So, knowing all of this, why is taking time to strengthen our relationships put on hold so often? Many people have difficulties networking & building professional and/or personal relationships.  For some people, the ability to build strong connections comes naturally, for others it is a challenge.

Here are four simple tips to deepen your relationships:

1. Schedule It

Often we get so caught up in the daily activities that we don’t stop to take time to strengthen our relationships. It’s important to schedule time for friends, whether it is a week in advance, or a month.  Make sure you have a specific date picked out to spend time together. By actually scheduling a specific date instead of saying something like, “let’s hang out next week sometime” will dramatically increase the chances that it will happen.  Tony Robbins states,  “If you talk about it, it’s a dream, if you envision it, it’s possible, but if you schedule it, it’s real.”  When you actually schedule something in your life, you are making it a priority in your life.

2. Disconnect to Connect

With technology limiting our face-to-face interaction, building strong relationships is more valuable and more challenging than ever before.  When you are out with others, be it business or pleasure, unplug and listen!  Today, the majority of our communications are filtered through virtual media devices.  Multitasking is commonplace. When you put your phone down and listen, you will improve your listening skills and become a better friend or business partner. The quality of time you are spending will improve, and it will give your brain the much-needed break from the next item on your to-do list.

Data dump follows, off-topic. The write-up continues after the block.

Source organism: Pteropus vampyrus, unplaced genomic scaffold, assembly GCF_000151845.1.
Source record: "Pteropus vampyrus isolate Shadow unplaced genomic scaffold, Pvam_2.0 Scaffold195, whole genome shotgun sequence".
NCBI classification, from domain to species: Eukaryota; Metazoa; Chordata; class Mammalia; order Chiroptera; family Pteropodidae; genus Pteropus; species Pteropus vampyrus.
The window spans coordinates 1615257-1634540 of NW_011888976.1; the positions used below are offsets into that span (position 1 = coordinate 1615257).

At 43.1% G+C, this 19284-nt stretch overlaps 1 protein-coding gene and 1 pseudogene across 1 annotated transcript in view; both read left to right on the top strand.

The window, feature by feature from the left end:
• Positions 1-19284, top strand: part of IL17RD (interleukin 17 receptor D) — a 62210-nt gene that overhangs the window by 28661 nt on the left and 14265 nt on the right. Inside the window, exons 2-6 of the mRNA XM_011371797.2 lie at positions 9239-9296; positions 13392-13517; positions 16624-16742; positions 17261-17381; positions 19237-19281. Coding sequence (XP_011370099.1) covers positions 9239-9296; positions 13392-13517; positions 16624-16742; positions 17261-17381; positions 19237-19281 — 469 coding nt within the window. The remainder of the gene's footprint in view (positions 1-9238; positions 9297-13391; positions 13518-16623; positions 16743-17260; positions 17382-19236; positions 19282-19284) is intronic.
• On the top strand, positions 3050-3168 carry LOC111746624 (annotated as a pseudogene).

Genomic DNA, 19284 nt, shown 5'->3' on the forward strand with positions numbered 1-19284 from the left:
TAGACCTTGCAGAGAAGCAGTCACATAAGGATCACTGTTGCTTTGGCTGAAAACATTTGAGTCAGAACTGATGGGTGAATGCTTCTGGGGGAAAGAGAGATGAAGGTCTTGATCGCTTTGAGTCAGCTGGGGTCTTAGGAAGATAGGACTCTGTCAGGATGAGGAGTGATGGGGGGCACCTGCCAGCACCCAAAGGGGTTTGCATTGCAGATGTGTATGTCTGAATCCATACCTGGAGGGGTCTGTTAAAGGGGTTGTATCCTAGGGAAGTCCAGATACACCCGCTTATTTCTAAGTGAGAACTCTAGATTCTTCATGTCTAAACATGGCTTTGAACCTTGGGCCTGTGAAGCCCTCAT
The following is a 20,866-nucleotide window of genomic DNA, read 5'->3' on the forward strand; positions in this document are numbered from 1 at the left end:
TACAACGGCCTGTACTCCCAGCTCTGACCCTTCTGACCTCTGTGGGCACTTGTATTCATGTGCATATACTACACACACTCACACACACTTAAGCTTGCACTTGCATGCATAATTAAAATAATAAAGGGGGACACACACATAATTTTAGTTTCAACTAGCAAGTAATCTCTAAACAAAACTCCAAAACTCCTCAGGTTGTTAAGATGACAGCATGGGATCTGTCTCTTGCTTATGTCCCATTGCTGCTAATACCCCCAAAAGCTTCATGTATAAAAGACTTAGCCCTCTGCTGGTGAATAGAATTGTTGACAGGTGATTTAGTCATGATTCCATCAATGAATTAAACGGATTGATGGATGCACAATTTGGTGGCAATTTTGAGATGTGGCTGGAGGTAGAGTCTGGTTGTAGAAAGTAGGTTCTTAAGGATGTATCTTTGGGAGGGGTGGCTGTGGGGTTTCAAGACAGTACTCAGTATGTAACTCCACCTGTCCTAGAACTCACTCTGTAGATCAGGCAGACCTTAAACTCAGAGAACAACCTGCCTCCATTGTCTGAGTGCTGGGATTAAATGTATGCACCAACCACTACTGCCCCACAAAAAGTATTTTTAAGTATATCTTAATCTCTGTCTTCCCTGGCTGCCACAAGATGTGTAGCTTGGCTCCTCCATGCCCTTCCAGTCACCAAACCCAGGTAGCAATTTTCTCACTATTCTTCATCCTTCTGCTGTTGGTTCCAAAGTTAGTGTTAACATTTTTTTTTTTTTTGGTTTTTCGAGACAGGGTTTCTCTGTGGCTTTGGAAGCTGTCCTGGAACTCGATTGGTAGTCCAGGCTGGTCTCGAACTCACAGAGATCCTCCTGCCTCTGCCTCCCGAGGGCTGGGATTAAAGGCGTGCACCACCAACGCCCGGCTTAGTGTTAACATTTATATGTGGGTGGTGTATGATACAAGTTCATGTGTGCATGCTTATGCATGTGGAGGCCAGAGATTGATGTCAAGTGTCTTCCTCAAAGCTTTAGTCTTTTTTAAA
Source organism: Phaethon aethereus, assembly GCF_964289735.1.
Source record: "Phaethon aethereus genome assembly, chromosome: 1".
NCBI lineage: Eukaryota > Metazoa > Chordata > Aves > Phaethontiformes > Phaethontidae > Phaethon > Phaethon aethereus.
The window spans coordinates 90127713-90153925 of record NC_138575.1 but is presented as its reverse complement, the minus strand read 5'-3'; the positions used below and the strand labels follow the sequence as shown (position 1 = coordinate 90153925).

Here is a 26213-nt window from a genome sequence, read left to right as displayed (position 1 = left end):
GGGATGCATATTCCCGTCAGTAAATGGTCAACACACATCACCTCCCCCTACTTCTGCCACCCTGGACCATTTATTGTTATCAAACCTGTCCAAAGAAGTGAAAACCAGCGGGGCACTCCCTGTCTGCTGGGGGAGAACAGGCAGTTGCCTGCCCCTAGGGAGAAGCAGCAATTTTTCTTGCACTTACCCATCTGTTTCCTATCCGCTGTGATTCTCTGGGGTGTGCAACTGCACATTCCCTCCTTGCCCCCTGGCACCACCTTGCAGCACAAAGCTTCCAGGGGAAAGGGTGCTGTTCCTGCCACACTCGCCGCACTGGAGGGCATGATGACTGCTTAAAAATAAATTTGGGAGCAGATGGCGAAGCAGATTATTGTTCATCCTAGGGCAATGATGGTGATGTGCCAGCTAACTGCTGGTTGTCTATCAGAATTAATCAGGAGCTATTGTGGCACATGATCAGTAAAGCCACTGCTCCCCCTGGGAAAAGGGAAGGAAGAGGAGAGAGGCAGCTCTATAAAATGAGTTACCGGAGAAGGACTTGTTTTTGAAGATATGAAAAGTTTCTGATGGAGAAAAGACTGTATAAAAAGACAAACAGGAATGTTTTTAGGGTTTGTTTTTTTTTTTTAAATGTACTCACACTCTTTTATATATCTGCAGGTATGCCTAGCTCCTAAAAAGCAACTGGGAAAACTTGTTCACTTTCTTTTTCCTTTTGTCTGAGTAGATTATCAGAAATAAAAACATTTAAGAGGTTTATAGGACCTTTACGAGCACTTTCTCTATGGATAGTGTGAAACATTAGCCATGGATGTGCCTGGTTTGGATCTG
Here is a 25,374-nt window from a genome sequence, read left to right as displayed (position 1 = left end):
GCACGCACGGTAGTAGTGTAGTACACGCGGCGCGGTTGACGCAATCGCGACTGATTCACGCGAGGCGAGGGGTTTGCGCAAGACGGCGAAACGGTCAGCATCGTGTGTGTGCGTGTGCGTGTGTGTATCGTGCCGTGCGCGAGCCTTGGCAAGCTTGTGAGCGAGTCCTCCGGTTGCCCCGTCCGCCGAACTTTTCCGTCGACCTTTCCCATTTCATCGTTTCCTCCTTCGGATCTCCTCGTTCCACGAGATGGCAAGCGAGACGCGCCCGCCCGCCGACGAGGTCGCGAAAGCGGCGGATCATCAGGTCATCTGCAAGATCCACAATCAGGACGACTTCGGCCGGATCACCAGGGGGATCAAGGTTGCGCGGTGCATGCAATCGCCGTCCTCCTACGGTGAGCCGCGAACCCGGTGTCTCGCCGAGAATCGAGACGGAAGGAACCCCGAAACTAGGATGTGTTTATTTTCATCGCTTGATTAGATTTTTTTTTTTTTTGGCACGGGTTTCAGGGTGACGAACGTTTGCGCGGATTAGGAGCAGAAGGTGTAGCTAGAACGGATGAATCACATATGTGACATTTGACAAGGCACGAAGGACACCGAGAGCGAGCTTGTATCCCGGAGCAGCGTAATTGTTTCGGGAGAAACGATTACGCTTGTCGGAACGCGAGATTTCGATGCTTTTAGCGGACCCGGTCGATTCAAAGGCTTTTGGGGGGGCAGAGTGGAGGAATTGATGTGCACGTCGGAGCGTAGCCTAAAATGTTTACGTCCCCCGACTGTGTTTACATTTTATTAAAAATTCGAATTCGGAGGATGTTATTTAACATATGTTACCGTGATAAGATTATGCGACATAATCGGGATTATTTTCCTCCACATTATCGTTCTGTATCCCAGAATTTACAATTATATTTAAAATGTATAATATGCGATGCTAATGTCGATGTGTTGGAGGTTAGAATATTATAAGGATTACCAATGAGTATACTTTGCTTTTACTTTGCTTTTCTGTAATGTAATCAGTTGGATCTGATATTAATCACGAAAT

3. Don’t Be Judgemental

As we get older, we tend to settle into our daily routine and can start to judge others who may do things differently than us. It’s important to be open-minded and realize that different people do different things. Jim Morrison, lead singer of the Doors stated it best, “A friend is someone who lets you have total freedom to be yourself.” Instead of judging your relationships, try instead to understand the person. Use your emotional intelligence and empathy skills, and try to put yourself in their shoes. This open-mindedness could create an opportunity to face a problem in your life with a different perspective, open up the potential of a business idea, or make you more effective at communicating with that challenging team member.